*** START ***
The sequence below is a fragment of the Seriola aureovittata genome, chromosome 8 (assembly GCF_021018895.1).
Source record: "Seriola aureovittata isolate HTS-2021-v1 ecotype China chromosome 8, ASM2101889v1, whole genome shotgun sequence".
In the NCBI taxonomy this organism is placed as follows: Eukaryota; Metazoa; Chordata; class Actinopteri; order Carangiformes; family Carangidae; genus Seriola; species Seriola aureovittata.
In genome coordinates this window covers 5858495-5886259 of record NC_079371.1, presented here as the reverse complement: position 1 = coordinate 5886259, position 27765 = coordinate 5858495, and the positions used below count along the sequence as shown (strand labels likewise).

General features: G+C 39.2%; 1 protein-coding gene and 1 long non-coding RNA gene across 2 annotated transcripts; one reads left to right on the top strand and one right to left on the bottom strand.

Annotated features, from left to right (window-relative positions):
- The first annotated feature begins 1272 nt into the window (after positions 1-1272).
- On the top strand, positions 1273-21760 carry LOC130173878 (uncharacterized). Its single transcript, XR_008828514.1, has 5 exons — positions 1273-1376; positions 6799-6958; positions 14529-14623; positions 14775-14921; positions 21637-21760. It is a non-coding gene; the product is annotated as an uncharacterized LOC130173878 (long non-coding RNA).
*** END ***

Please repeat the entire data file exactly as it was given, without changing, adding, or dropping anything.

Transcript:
The sequence below is a fragment of the Seriola aureovittata genome, chromosome 8 (assembly GCF_021018895.1).
Source record: "Seriola aureovittata isolate HTS-2021-v1 ecotype China chromosome 8, ASM2101889v1, whole genome shotgun sequence".
In the NCBI taxonomy this organism is placed as follows: Eukaryota; Metazoa; Chordata; class Actinopteri; order Carangiformes; family Carangidae; genus Seriola; species Seriola aureovittata.
In genome coordinates this window covers 5858495-5886259 of record NC_079371.1, presented here as the reverse complement: position 1 = coordinate 5886259, position 27765 = coordinate 5858495, and the positions used below count along the sequence as shown (strand labels likewise).

General features: G+C 39.2%; 1 protein-coding gene and 1 long non-coding RNA gene across 2 annotated transcripts; one reads left to right on the top strand and one right to left on the bottom strand.

Annotated features, from left to right (window-relative positions):
- The first annotated feature begins 1272 nt into the window (after positions 1-1272).
- On the top strand, positions 1273-21760 carry LOC130173878 (uncharacterized). Its single transcript, XR_008828514.1, has 5 exons — positions 1273-1376; positions 6799-6958; positions 14529-14623; positions 14775-14921; positions 21637-21760. It is a non-coding gene; the product is annotated as an uncharacterized LOC130173878 (long non-coding RNA).